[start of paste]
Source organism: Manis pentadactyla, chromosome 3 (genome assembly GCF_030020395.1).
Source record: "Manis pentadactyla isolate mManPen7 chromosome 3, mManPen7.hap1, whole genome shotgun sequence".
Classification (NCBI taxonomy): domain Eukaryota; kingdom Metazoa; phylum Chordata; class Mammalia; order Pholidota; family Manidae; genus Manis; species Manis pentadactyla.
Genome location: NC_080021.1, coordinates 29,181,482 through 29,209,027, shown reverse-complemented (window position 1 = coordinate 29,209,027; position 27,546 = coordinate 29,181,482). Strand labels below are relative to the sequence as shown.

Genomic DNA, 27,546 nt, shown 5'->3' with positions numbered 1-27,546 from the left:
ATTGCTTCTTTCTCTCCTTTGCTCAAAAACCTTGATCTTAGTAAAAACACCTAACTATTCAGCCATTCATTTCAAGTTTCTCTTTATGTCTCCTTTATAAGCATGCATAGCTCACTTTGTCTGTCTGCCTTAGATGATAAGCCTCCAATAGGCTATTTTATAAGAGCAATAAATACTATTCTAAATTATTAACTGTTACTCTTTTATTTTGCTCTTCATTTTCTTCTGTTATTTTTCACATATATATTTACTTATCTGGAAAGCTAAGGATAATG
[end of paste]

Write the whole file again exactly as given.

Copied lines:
Source organism: Manis pentadactyla, chromosome 3 (genome assembly GCF_030020395.1).
Source record: "Manis pentadactyla isolate mManPen7 chromosome 3, mManPen7.hap1, whole genome shotgun sequence".
Classification (NCBI taxonomy): domain Eukaryota; kingdom Metazoa; phylum Chordata; class Mammalia; order Pholidota; family Manidae; genus Manis; species Manis pentadactyla.
Genome location: NC_080021.1, coordinates 29,181,482 through 29,209,027, shown reverse-complemented (window position 1 = coordinate 29,209,027; position 27,546 = coordinate 29,181,482). Strand labels below are relative to the sequence as shown.

Genomic DNA, 27,546 nt, shown 5'->3' with positions numbered 1-27,546 from the left:
ATTGCTTCTTTCTCTCCTTTGCTCAAAAACCTTGATCTTAGTAAAAACACCTAACTATTCAGCCATTCATTTCAAGTTTCTCTTTATGTCTCCTTTATAAGCATGCATAGCTCACTTTGTCTGTCTGCCTTAGATGATAAGCCTCCAATAGGCTATTTTATAAGAGCAATAAATACTATTCTAAATTATTAACTGTTACTCTTTTATTTTGCTCTTCATTTTCTTCTGTTATTTTTCACATATATATTTACTTATCTGGAAAGCTAAGGATAATG